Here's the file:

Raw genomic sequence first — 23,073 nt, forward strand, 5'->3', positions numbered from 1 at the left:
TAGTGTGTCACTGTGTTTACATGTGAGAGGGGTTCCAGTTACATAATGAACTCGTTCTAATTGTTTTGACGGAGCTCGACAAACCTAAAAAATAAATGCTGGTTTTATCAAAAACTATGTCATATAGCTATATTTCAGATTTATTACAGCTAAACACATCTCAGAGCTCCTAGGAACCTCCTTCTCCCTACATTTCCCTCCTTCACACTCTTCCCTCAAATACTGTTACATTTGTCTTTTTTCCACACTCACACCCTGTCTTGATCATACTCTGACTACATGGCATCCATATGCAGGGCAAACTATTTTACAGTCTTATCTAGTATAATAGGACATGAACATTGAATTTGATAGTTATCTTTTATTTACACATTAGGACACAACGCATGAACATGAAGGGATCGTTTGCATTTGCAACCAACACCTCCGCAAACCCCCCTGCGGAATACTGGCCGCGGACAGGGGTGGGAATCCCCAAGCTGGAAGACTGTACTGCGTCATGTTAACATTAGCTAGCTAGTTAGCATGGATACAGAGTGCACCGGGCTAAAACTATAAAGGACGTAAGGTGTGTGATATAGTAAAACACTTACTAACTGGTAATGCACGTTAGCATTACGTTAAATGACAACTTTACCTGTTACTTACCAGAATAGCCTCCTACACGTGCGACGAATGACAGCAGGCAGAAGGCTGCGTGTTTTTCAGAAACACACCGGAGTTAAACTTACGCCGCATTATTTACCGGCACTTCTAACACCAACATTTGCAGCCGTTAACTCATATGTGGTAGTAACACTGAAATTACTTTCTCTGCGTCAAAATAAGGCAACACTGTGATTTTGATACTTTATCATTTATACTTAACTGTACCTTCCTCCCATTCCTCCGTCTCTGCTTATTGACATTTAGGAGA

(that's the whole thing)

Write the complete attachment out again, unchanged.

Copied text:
Raw genomic sequence first — 23,073 nt, forward strand, 5'->3', positions numbered from 1 at the left:
TAGTGTGTCACTGTGTTTACATGTGAGAGGGGTTCCAGTTACATAATGAACTCGTTCTAATTGTTTTGACGGAGCTCGACAAACCTAAAAAATAAATGCTGGTTTTATCAAAAACTATGTCATATAGCTATATTTCAGATTTATTACAGCTAAACACATCTCAGAGCTCCTAGGAACCTCCTTCTCCCTACATTTCCCTCCTTCACACTCTTCCCTCAAATACTGTTACATTTGTCTTTTTTCCACACTCACACCCTGTCTTGATCATACTCTGACTACATGGCATCCATATGCAGGGCAAACTATTTTACAGTCTTATCTAGTATAATAGGACATGAACATTGAATTTGATAGTTATCTTTTATTTACACATTAGGACACAACGCATGAACATGAAGGGATCGTTTGCATTTGCAACCAACACCTCCGCAAACCCCCCTGCGGAATACTGGCCGCGGACAGGGGTGGGAATCCCCAAGCTGGAAGACTGTACTGCGTCATGTTAACATTAGCTAGCTAGTTAGCATGGATACAGAGTGCACCGGGCTAAAACTATAAAGGACGTAAGGTGTGTGATATAGTAAAACACTTACTAACTGGTAATGCACGTTAGCATTACGTTAAATGACAACTTTACCTGTTACTTACCAGAATAGCCTCCTACACGTGCGACGAATGACAGCAGGCAGAAGGCTGCGTGTTTTTCAGAAACACACCGGAGTTAAACTTACGCCGCATTATTTACCGGCACTTCTAACACCAACATTTGCAGCCGTTAACTCATATGTGGTAGTAACACTGAAATTACTTTCTCTGCGTCAAAATAAGGCAACACTGTGATTTTGATACTTTATCATTTATACTTAACTGTACCTTCCTCCCATTCCTCCGTCTCTGCTTATTGACATTTAGGAGA